Tax refunds: Yours to keep, not to lose to high-cost lenders

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(NNPA)—Each year as ­W-2s begin arriving in mailboxes, commercials start promoting a range of services to ‘help’ consumers with tax preparation. These advertisements beckon consumers to take advantage of convenient and worry-free services.

CharleneCrowell

In reality, however, many tax season services are less about convenience and more about taking a hefty portion of refunds consumers have already earned. Each year, high cost tax-related services drain an estimated $11 billion from the pockets of 30 million households with moderate and low-incomes. Two of the most prevalent and high-cost financial ‘services’ are Refund Anticipation Loans and Refund Anticipation Checks.

A RAL is a high-cost, short-term loan secured by the taxpayer’s expected refund. Interest rates on a typical RAL are about 150 percent. The fee for the RAL is in addition to the fee for tax preparation. Other add-on fees such as electronic filing, applications, and fees to cash the loan check, wind-up with many taxpayers spending more than 10 percent of their refund, just to get their own money a few days sooner.

According to FINRA Investor Education Foundation, a national survey of self-reported RAL users showed that while 13 percent of African-Americans reporting using a RAL in the last five years, just six percent of Whites did.

Similarly, RACs, temporary bank accounts opened for the sole purpose of receiving tax refunds, are another costly loan. Once the refund is deposited, the lender issues the consumer a paper check or prepaid debit card and then closes the account. RAC fees vary, but as with RALs, consumers often elect to have the tax preparation costs deducted from their refund. RAC customers are also charged checking cashing and other add-on fees for this short-term loan.

Consumers most vulnerable to the lure of expensive RALs and RACs are either unbanked or under-banked but are also eligible for the federal Earned Income Tax Credit. For 2011 and depending upon family size, the maximum EITC will range from $464 to $5,751. Anyone desiring to learn whether they qualify for this tax credit should visit IRS online at: http://www.irs.gov/individuals/article/0,,id=96406,00.html.

According to the Federal Deposit Insurance Corporation, African-Americans alone account for 36.9 percent of the unbanked—consumers without a personal account with either a bank or credit union. Further, Latino and African-American communities together represent more than 60 percent of the nation’s unbanked households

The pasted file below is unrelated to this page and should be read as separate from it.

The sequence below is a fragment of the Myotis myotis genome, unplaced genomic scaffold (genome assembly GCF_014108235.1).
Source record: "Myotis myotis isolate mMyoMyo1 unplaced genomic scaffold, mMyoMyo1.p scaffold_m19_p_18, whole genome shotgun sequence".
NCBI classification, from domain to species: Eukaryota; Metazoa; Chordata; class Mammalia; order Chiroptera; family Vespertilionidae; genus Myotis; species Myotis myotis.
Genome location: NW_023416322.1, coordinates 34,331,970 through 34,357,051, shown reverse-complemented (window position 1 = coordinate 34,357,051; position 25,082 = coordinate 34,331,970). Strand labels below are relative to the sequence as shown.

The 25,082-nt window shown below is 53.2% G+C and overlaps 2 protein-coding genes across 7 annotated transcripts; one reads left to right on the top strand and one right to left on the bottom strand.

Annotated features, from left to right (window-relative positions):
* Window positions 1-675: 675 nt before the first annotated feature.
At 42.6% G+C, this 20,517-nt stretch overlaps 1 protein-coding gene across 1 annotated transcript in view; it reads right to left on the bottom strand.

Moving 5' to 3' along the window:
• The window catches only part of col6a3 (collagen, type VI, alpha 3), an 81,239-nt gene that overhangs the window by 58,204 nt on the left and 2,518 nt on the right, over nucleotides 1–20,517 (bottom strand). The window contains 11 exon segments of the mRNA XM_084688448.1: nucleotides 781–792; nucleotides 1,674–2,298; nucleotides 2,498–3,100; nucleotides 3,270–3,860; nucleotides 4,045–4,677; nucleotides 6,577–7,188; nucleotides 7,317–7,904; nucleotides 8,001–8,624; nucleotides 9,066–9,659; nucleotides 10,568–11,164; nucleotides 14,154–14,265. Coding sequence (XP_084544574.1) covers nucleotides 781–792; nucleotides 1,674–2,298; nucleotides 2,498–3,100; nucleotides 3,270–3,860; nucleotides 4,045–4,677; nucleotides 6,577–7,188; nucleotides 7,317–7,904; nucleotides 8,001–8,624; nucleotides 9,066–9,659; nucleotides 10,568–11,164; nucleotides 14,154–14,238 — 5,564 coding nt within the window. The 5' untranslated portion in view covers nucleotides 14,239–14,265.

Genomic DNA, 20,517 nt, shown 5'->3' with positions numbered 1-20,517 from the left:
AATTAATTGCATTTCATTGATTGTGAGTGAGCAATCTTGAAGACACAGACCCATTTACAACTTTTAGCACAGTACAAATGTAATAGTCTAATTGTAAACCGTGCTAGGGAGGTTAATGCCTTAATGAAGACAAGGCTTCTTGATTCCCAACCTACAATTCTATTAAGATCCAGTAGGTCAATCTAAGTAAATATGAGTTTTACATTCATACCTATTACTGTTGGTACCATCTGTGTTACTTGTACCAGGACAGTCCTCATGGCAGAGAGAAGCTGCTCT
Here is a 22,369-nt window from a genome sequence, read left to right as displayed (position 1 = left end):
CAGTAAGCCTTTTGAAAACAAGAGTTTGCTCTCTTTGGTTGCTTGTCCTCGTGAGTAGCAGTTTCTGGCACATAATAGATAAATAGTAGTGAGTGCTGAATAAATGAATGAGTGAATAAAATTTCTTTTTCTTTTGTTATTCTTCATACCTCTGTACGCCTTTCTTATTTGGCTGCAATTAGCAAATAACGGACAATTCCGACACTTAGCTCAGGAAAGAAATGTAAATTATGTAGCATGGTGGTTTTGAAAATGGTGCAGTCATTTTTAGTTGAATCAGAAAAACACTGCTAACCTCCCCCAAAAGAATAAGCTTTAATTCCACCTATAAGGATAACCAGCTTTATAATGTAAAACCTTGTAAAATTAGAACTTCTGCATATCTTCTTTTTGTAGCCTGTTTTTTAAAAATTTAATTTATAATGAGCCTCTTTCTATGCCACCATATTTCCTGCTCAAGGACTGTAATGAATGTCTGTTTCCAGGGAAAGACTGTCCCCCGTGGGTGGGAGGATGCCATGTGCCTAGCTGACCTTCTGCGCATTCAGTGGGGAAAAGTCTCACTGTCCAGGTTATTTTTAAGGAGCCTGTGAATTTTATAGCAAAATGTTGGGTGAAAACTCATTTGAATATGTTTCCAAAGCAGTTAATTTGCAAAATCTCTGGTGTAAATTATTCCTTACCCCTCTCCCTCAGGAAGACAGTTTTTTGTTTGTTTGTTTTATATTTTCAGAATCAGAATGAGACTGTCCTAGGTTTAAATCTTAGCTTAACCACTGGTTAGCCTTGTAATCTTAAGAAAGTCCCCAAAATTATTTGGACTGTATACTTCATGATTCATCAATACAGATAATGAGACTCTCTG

Consumers with bank accounts who turn to non-bank fringe services for day-to-day money management are “under-banked” households. Under-banked households pay more for basic transaction and credit financial services, and additionally are more vulnerable to loss or theft. These families also, according to FDIC, often struggle to build credit histories and achieve financial security.

Rather than wasting a portion of tax refunds on RALs or RACs, consumers would be better served by accessing one of the free tax services available. These locations can be found online at: http://rspnsb.li/wxAmeA. Local IRS offices are available to assist or direct consumers to qualified preparers. Other nonprofit, social service agencies or those serving older residents can also offer referrals to qualified low and no-cost tax assistance.

Most importantly, anyone who hires someone to assist them with their returns should be aware that IRS holds the tax filer accountable for their selection of a preparer. Every qualified tax preparer must sign the return and also enter their assigned Preparer Tax Identification Number. Tax preparers are also required to give taxpayers a copy of their own returns.

Tax refunds represent monies owed. Every consumer is entitled to keep as much of it as possible.

(Charlene Crowell is a communications manager with the Center for Responsible Lending. She can be reached at: Charlene.crowell@responsiblelending.org.)

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